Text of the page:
Yesterday afternoon, the newest winners of the California lottery were announced: Businessman John Webb, Businessman Pat Garcia, Businessman Ron Varaseth, Senator Mimi Walters, Assemblyman Chris Norby, Perennial candidate Christina Avalos, Clerk-Recorder Tom Daly, Businessman Travis Allen, Assemblywoman Diane Harkey, Newport Beach Councilwoman Leslie Daigle, Supervisor Janet Nguyen, former Supervisor/Assemblyman Todd Spitzer, Businesswoman Karla Downing, Central Committee Member Baron Night, Orange Councilman Jon Dumitru, Central Committee Member Gwen Dyrud, Central Committee Member Steve Nagel, San Clemente Planning Commissioner Nesa Anderson, and Office Clerk Jon Aiken.
No, these 19 people are not splitting a $200,000,000 jackpot. They won the Secretary of State’s candidate order lottery.
What’s the candidate order lottery, you ask?
Well, California law requires a lottery to determine the order of candidates on the ballot. Why does this law exist? Studies of the primacy effect showed the candidate at the top of the ballot gains as much as a 5% increase in votes. Consequently, in 1975, California legislators adopted a law mandating an end to the alphabetical listing of candidates (likely to the chagrin of Sam Aanestad and Dick Ackerman but the joy of Mary Young and Ed Zschau) and requiring a lottery before each election.
The Secretary of State’s candidate order lottery has determined the alphabet for the June primary to be UNADIVXWQGOZLTRKSJHMCBFPYE.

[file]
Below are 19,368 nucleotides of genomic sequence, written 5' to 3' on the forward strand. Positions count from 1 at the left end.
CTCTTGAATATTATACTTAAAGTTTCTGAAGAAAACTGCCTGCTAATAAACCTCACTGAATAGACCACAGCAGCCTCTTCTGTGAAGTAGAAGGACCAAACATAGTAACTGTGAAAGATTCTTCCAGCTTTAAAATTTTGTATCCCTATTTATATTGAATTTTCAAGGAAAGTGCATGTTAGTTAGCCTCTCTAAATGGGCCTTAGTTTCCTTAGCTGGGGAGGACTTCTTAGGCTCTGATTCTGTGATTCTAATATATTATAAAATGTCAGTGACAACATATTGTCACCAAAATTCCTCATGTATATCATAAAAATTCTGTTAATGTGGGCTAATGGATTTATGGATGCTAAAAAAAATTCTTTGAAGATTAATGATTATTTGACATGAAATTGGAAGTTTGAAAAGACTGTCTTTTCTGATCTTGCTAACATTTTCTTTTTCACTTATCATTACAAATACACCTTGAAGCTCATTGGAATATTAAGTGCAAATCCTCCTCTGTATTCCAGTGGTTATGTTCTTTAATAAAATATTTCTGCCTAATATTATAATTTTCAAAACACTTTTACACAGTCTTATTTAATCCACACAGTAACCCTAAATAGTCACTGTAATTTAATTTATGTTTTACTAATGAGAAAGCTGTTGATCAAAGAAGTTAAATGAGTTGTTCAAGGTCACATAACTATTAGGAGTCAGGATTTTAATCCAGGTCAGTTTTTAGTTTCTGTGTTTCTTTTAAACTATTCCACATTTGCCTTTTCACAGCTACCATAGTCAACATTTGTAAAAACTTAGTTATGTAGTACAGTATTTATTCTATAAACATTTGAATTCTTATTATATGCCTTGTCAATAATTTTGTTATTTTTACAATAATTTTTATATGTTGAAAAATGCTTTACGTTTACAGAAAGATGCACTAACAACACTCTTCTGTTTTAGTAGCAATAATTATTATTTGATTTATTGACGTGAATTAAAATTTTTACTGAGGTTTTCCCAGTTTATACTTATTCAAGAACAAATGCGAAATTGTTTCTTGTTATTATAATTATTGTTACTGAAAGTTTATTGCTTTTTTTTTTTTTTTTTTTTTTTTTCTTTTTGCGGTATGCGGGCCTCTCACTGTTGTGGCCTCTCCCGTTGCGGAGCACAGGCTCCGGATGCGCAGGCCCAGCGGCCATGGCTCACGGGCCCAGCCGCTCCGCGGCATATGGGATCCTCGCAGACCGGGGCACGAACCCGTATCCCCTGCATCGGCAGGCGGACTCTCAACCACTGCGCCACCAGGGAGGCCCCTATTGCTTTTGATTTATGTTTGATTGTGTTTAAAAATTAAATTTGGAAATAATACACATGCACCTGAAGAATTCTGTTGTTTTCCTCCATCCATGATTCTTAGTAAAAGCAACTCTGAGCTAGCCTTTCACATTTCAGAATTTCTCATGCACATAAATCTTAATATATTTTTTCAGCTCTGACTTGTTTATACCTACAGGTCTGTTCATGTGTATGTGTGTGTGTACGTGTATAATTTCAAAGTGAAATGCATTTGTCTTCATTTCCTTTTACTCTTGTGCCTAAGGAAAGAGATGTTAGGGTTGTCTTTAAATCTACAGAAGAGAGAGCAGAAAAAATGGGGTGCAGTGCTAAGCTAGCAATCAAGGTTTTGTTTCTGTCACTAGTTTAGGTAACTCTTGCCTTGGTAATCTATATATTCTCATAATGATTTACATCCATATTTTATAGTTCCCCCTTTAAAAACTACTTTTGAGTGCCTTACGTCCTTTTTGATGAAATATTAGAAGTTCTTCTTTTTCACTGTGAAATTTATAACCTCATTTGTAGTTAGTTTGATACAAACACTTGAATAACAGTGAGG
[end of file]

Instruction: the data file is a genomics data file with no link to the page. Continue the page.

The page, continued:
This applies to most races on the ballot, excluding races that cross county lines (for OC, these would be CD-38, CD-39, CD-47, CD-49, SD-29, and AD-55).
The primacy effect is weaker when there are fewer candidates on the ballot, and when there are higher-profile campaigns. Being at the top of the ballot is most valuable for low-profile campaigns with large numbers of candidates. That means that of the 19 people I listed above, the biggest winners in this lottery are the Central Committee candidates, so the biggest congratulations goes to the following Republican Central Committee Candidates for their 5% vote bonus:
- 55th District: Karla Downing, Small Business Owner (1st of 10 candidates)
- 65th District: Baron Night, Incumbent (1st of 11 candidates)
- 68th District: Jon Dumitru, City Councilman (1st of 18 candidates)
- 69th District: Gwen A. Dyrud, Appointed Incumbent (1st of 10 candidates)
- 72nd District: Steve A. Nagel, Incumbent (1st of 14 candidates)
- 73rd District: Nesa Anderson, Planning Commissioner/Businesswoman (1st of a stunning 22 candidates)
- 74th District: Jon Aiken, Office Clerk (1st of 16 candidates)
For the races that cross county lines, each county does its own lottery, so here are the OC Registrar’s lottery results: DMNESVTUHKWGXFCIQYAORZPLJB.
Congratulations to these candidates who won the Registrar’s lottery and will appear at the top of the ballot in the Orange County portions of their districts:
- 38th Congressional District: Linda Sanchez (D), United States Representative (1st of 3)
- 39th Congressional District: D’Marie Mulattieri (
DCorrection: NPP), Community Volunteer (1st of 3)
- 47th Congressional District: Gary DeLong (R), Local Small Businessman (1st of 8)
- 49th Congressional District: Albin Novinec (NPP), United States Marine (1st of 4)
- 29th Senate District: Greg Diamond (D), Workers’ Rights Attorney (1st of 2)
- 55th Assembly District: Curt Hagman (R), Member of the State Assembly (1st of 2)
You would think that with electronic voting now, the names could be randomized for every poll voter (obviously, we’d still need the lottery for absentee voters).
(In the interest of full disclosure, my day job is working for Assemblyman Chris Norby, one of the lottery winners, as the letter N came in second in the alphabet behind U, though no one with a last name starting with U is running in all of Orange County.)